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Rebooting A Long-Standing FCPA Proposal In The Aftermath Of Newmont Mining’s Recent Disclosure


In the aftermath of a recent Foreign Corrupt Practices Act disclosure by Newmont Mining, this post reboots a proposal first suggested in August 2010 (see here), further proposed in August 2016 (see here), and proposed again in March 2017 (see here).

The proposal is this: when a company voluntarily discloses an FCPA internal investigation to the DOJ and/or SEC and when one or both of the enforcement agencies do not bring an enforcement action, have the “declining” enforcement agency publicly state, in a thorough and transparent manner, the facts the company disclosed and why the “declining” agency did not bring an enforcement action based on those facts.

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DOJ Refuses To Answer Basic Factual Questions Regarding Its Recent FCPA Enforcement Actions


“Greater transparency benefits everyone. The Criminal Division stands to benefit from being more transparent ..” (DOJ Assistant Attorney General, April 17, 2017).

As highlighted in this post, in April a high-ranking DOJ enforcement official stated that it is the DOJ’s “intent … for our FCPA investigations to be measured in months, not years.”

For those interested in holding FCPA enforcement officials accountable for their public statements, this requires a willingness by the DOJ to provide the public information that allows this occur.

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Friday Roundup


Quotable, FCPA issues at City Hall, and for the reading stack. It’s all here in the Friday roundup.


In this recent post titled “Judicial Scrutiny of Corporate Monitors: Additional Uncertainty for FCPA Settlements?” Debevoise attorneys Andrew Levine, Philip Rohlik and Michael Gramer note:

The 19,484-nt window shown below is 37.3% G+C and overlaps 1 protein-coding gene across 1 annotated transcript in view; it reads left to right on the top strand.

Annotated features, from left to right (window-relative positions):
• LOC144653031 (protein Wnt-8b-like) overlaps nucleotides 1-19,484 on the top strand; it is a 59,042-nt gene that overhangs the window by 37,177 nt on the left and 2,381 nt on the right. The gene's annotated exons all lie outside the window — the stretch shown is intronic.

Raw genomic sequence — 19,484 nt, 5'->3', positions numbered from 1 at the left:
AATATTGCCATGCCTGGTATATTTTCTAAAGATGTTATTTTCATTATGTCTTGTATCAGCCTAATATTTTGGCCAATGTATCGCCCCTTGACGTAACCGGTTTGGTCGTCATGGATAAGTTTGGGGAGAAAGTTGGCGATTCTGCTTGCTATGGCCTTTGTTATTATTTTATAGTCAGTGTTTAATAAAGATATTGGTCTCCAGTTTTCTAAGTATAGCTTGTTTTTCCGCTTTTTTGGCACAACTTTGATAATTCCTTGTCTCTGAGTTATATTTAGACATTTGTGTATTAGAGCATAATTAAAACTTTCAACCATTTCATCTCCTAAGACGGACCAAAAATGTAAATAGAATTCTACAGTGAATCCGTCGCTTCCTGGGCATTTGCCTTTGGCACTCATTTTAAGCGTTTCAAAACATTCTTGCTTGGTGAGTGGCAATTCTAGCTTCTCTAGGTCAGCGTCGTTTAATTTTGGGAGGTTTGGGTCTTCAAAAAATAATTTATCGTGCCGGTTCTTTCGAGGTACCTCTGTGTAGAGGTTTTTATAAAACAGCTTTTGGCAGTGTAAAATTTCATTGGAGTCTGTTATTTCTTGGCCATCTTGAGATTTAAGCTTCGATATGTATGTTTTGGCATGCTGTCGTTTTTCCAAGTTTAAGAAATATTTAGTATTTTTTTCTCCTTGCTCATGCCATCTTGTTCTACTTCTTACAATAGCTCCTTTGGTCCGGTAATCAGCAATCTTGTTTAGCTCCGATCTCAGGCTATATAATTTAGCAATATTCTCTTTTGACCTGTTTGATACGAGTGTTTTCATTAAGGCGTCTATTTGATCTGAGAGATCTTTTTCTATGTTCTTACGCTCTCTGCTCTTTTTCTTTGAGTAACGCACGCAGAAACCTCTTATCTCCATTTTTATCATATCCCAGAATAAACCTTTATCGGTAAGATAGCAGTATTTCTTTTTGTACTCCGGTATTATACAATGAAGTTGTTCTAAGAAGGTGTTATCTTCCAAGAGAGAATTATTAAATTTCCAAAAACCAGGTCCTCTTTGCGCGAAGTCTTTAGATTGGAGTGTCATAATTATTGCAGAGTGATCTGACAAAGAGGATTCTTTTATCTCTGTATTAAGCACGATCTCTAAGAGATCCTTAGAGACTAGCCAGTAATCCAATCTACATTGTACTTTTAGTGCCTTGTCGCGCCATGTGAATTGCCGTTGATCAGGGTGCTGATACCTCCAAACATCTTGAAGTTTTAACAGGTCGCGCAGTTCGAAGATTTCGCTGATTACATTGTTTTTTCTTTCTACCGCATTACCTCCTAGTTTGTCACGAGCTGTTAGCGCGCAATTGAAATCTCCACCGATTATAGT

“Like many other complex corporate criminal matters, FCPA matters largely get resolved without meaningful judicial oversight. […] In complex cases, corporate criminal enforcement can follow the largely consensual process that has evolved in the FCPA arena.  After a long period of investigation, in which a company often cooperates, the company and DOJ negotiate a resolution, based on legal theories and facts largely determined by the DOJ.

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Issues To Consider From The CDM Smith Enforcement Action


This previous post highlighted the DOJ’s recent Foreign Corrupt Practices Act enforcement action against CDM Smith Inc. Pursuant to a so-called “declination” with disgorgement, CDM Smith agreed to disgorge approximately $4 million based on DOJ findings “that CDM Smith, through its employees and agents, and those of its wholly owned subsidiary in India paid approximately $1.18 million in bribes to government officials in India in exchange for highway construction supervision and design contracts and a water project contract…”.

This post highlights additional issues to consider.

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Issues To Consider From The Linde Enforcement Action


This previous post highlighted the DOJ’s recent $11.2 million declination with disgorgement and forfeiture against Linde for nearly decade-old conduct of an acquired entity.

This post continues the analysis by highlighting additional issues to consider.

Voluntary Disclosure

Nearly all decisions to voluntary disclose should be questioned (see this article for the reasons why), but Linde’s decision to voluntarily disclose should seriously be questioned.

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